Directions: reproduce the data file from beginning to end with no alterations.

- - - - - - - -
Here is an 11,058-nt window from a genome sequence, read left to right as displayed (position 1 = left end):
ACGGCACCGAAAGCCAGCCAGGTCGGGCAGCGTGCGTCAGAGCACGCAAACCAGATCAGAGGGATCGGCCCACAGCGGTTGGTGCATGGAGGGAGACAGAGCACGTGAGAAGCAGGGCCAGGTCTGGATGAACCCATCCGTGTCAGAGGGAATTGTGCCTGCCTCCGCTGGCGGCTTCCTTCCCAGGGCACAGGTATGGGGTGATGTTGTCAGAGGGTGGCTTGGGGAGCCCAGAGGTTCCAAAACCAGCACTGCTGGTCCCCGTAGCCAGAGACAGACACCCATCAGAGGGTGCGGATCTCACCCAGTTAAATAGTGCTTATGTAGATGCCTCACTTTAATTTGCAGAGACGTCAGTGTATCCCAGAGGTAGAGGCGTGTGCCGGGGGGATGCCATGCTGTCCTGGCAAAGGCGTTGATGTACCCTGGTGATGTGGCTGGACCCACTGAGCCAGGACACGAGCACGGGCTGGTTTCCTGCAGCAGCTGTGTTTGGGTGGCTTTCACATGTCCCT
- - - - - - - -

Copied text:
Here is an 11,058-nt window from a genome sequence, read left to right as displayed (position 1 = left end):
ACGGCACCGAAAGCCAGCCAGGTCGGGCAGCGTGCGTCAGAGCACGCAAACCAGATCAGAGGGATCGGCCCACAGCGGTTGGTGCATGGAGGGAGACAGAGCACGTGAGAAGCAGGGCCAGGTCTGGATGAACCCATCCGTGTCAGAGGGAATTGTGCCTGCCTCCGCTGGCGGCTTCCTTCCCAGGGCACAGGTATGGGGTGATGTTGTCAGAGGGTGGCTTGGGGAGCCCAGAGGTTCCAAAACCAGCACTGCTGGTCCCCGTAGCCAGAGACAGACACCCATCAGAGGGTGCGGATCTCACCCAGTTAAATAGTGCTTATGTAGATGCCTCACTTTAATTTGCAGAGACGTCAGTGTATCCCAGAGGTAGAGGCGTGTGCCGGGGGGATGCCATGCTGTCCTGGCAAAGGCGTTGATGTACCCTGGTGATGTGGCTGGACCCACTGAGCCAGGACACGAGCACGGGCTGGTTTCCTGCAGCAGCTGTGTTTGGGTGGCTTTCACATGTCCCT